by Lynn Katz
It was a rainy, raw, boring, March day.
My daughter, Johanna, was home from college for her semester break.
We wanted to go to the movies but couldn’t agree on a film.
“Let’s visit the Connecticut Humane Society,” Johanna suggested. “Just to look, of course.”
Just to look?
I was still grieving the loss of our first dog, Nikki, and had no intention of rescuing another pet.
It was too soon.
As the principal of an elementary school, I was way too busy.
My kids lived way too far away and wouldn’t be home to train or take care of a new pet.
And adopting a pet was not even on my husband’s radar.
We couldn’t agree on a movie, and so visiting the Connecticut Humane Society was something fun to do on a rainy, raw, boring, March day.
Besides, we’d just be looking.
Later that day, we spent a wonderful hour strolling through an enormous room, meeting dozens of dogs who were hoping for a forever home.
Although there were a few who tugged at our heartstrings, we didn’t quite fall in love, and besides, we were just looking.
On our way out, Johanna noticed a photograph on the bulletin board near the front desk.
The sign said: If you’d like to meet Cybil, just ask.
They told us that Cybil was separated from the other animals because she was recuperating from surgery.
She’d been discovered wandering the streets of Newington, CT without a collar, and needed to have her decayed teeth removed.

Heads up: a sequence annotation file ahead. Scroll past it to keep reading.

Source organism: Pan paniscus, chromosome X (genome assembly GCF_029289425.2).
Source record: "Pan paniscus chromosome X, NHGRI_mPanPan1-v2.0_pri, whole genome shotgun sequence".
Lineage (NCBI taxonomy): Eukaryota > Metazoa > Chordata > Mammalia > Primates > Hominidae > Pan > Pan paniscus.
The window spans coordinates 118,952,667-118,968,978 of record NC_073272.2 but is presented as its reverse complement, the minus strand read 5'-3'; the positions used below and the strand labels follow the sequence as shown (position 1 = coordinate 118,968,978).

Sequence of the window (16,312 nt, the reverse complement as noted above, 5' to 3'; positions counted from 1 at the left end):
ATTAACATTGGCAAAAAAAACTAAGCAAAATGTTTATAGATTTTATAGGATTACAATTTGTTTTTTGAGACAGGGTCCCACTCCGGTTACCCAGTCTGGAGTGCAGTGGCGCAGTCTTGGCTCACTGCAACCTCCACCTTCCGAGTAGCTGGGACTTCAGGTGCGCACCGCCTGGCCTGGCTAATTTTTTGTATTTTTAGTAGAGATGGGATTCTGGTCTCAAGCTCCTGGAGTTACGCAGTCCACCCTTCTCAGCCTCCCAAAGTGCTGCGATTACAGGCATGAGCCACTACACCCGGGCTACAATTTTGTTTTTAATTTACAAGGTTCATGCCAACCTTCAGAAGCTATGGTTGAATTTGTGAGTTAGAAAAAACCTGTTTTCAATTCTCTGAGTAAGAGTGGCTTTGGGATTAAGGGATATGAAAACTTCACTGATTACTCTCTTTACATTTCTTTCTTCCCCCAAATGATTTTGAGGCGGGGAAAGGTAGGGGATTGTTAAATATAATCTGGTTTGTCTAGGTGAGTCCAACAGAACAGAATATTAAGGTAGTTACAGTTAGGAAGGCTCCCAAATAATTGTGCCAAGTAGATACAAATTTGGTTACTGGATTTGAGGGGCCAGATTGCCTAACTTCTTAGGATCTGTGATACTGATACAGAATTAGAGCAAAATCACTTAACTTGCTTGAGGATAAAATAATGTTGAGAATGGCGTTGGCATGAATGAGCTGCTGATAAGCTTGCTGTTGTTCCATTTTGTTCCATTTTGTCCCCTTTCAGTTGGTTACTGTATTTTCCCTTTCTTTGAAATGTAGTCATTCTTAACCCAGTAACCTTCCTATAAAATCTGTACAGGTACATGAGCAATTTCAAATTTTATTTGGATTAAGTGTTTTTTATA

Other than her teeth, she was in great health, and ready for adoption.
Despite the condition of her teeth, her estimated age was five years old.
Did we want to meet her?
Yes, we did.
My daughter and I waited in a small, adoption meeting room.
“We’re just here to look,” I reminded Johanna.
She smiled, knowingly, when suddenly, a toothless, mixed breed, 20-pound, sandy-colored creature leaped into the room, jumped into our laps, and burrowed herself straight into our hearts.
So much for just looking.
We fell head-over-heels in love.
The only thing left to do was fill out the adoption papers and decide on a new name, one that suited her better than Cybil.
I decided to enlist the help of my students.
After receiving hundreds of recommendations, we went with the most popular choice.
That’s how Lucy got her name, and it suited her perfectly.
As a writer, you often hear the advice, “write what you know.”
So, when I began writing my middle-grade novel, Chester and the Magic Eight Ball, I stole our dog-rescue experience from my life.
Other than the fact that Chester can predict the future with a Magic 8 Ball, and Lucy never demonstrated any psychic abilities, these two canines share many important traits.
They are both toothless, smart, and impossibly lovable.
They both teach their humans important lessons about life and the magical power of love.
The moral of the story: The next time you visit a dog-rescue center and tell yourself you’re just there to look…you’re only kidding yourself!
About Lynn Katz
Lynn Katz is a retired teacher and school principal who has a soft spot in her heart for toothless, rescue dogs. She writes full-time for both children and adults, and is a member of her town’s Board of Education. You can learn more about Lynn on her website: www.lynnkatzauthor.com
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